Researchers anxiously await a decision by US regulators on a controversial cancer therapy.
In the early 1990s, immunologist Edgar Engleman of California's Stanford University School of Medicine thought he had discovered a way to treat cancer using a vaccine that harnessed the body's immune cells. He co-founded a company — later named Dendreon — in 1992 to develop the vaccine, predicting that it would reach patients within a few years. "We were so naïve," he says. "We didn't know what to expect."
Now, after some 20 years of successes and setbacks, Dendreon's prostate-cancer vaccine Provenge (sipleucel-T) may finally be nearing the market; the US Food and Drug Administration (FDA) is expected to reach a decision on its approval by 1 May. If the vaccine is approved, it will mark a turning point for the field of therapeutic cancer vaccines, an approach that seemed promising but developed a disappointing reputation after several high-profile failures in clinical trials. Although a few vaccines have been licensed for use in other countries, none has broken through to the US market. An FDA-approved vaccine, says Theresa Whiteside, an immunologist at the University of Pittsburgh School of Medicine in Pennsylvania, "would sort of legitimize the field". It would also offer a potential new treatment for patients with advanced prostate cancer, which killed more than 28,000 US men in 2008.
Provenge is much more complex than familiar vaccines against viruses, such as measles or human papilloma virus, the cause of most cervical cancers. The vaccine is tailor-made for each patient by harvesting his dendritic cells — a type of immune cell — and exposing them to a cancer-associated protein called prostatic acid phosphatase. Once infused back into the patient, the exposed cells should trigger an immune assault on tumour cells.
The vaccine seemed to be on the cusp of approval three years ago, after an FDA advisory committee determined that it was both safe and effective for use in advanced prostate cancer. But the FDA had lingering concerns, noting that Dendreon's phase III clinical trials were relatively small. What's more, although Provenge extended the lifespan of men with advanced prostate cancer, it did not slow tumour growth, the endpoint that those trials were designed to address. In a highly controversial decision, the agency ordered Dendreon, headquartered in Seattle, Washington, to complete a further large clinical trial in 500 patients, this time designating overall survival as the trial's endpoint. The results of that trial, released last April, showed that Provenge lengthened the survival of patients with late-stage prostate cancer by four months.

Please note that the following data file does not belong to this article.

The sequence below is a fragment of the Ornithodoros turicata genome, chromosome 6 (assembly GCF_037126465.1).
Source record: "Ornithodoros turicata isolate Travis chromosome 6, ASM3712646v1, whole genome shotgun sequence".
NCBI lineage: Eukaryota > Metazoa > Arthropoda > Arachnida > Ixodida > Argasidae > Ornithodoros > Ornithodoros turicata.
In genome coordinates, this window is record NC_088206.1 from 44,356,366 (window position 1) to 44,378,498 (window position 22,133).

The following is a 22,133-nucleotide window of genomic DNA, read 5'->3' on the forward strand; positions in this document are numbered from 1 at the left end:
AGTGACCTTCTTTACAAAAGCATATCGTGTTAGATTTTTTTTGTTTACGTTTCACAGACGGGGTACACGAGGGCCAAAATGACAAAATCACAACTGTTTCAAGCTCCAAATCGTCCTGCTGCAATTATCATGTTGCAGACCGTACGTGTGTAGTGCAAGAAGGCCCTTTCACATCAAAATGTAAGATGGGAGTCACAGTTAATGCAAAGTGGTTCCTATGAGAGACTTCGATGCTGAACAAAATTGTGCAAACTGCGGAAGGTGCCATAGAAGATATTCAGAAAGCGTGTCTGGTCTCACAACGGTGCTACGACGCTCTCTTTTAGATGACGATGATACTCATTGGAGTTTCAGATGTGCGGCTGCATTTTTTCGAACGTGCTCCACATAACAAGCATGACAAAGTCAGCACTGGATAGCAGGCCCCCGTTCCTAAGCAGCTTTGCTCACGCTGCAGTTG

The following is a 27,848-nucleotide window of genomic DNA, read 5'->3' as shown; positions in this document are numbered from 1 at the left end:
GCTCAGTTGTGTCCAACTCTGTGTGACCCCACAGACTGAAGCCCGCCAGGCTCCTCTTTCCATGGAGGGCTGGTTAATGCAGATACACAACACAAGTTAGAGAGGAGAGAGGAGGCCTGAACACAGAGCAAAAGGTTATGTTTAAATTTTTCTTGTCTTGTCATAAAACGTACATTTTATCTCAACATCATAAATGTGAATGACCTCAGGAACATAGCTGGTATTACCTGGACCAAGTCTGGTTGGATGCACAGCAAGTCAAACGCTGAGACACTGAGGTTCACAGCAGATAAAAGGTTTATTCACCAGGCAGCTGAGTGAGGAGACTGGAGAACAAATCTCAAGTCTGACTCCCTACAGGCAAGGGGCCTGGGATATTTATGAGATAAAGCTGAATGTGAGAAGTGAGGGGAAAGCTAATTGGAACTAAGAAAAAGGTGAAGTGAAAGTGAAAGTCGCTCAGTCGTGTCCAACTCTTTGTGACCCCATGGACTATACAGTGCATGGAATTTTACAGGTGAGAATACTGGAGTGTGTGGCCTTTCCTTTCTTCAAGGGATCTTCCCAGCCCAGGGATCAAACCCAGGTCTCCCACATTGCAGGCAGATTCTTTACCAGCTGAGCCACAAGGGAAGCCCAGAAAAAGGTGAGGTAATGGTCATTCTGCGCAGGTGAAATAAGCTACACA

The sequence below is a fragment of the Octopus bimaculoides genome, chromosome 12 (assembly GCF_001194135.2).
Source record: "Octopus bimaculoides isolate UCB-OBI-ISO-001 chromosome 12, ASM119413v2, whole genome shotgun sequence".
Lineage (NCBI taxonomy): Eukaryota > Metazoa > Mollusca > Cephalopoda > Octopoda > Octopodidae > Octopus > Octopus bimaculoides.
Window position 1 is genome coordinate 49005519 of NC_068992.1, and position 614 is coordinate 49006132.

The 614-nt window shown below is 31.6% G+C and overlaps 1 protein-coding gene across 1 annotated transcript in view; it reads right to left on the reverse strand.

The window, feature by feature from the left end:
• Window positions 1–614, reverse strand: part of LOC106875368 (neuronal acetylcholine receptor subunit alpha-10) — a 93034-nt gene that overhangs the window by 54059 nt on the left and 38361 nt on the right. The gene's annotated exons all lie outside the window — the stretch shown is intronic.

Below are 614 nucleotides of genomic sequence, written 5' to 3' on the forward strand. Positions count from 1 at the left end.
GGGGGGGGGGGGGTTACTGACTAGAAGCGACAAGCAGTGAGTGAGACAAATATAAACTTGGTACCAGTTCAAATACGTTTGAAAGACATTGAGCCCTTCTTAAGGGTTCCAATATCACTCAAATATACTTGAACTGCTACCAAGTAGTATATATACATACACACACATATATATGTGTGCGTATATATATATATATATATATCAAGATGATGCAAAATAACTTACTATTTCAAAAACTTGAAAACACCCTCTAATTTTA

Provenge has won the fervent support of patients with prostate cancer as well as their advocates, and the company's rising stock price (see 'Wild ride for a cancer treatment') is evidence that investors are optimistic about the vaccine's approval. However, it promises to be expensive. Dendreon has not yet set a price, but some analysts estimate that it will cost up to US$100,000 per patient. Meanwhile, many researchers are reserving judgement on its efficacy until Dendreon publishes the results of its latest clinical trial in a peer-reviewed journal.
There are also questions over exactly how the vaccine works. Provenge is a relatively crude mixture of different cell types, including the dendritic cells that should stimulate the immune response. "It would be nice to know exactly what's in there and what these other cells are contributing," says Nina Bhardwaj, an immunologist at New York University's Langone Medical Center in New York.